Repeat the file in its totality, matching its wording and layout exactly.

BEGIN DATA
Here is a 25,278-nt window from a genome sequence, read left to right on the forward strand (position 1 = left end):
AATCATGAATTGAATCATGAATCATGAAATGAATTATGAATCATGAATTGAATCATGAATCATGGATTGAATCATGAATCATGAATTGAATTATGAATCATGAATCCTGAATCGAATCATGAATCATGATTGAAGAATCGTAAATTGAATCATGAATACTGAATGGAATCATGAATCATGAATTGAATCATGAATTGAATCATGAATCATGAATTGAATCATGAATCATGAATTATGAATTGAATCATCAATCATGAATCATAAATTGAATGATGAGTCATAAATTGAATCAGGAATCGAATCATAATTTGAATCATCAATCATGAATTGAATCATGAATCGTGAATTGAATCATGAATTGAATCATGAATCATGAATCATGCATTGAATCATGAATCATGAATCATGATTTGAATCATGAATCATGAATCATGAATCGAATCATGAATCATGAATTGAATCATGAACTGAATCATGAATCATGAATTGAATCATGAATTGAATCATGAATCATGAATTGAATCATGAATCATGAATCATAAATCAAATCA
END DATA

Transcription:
Here is a 25,278-nt window from a genome sequence, read left to right on the forward strand (position 1 = left end):
AATCATGAATTGAATCATGAATCATGAAATGAATTATGAATCATGAATTGAATCATGAATCATGGATTGAATCATGAATCATGAATTGAATTATGAATCATGAATCCTGAATCGAATCATGAATCATGATTGAAGAATCGTAAATTGAATCATGAATACTGAATGGAATCATGAATCATGAATTGAATCATGAATTGAATCATGAATCATGAATTGAATCATGAATCATGAATTATGAATTGAATCATCAATCATGAATCATAAATTGAATGATGAGTCATAAATTGAATCAGGAATCGAATCATAATTTGAATCATCAATCATGAATTGAATCATGAATCGTGAATTGAATCATGAATTGAATCATGAATCATGAATCATGCATTGAATCATGAATCATGAATCATGATTTGAATCATGAATCATGAATCATGAATCGAATCATGAATCATGAATTGAATCATGAACTGAATCATGAATCATGAATTGAATCATGAATTGAATCATGAATCATGAATTGAATCATGAATCATGAATCATAAATCAAATCA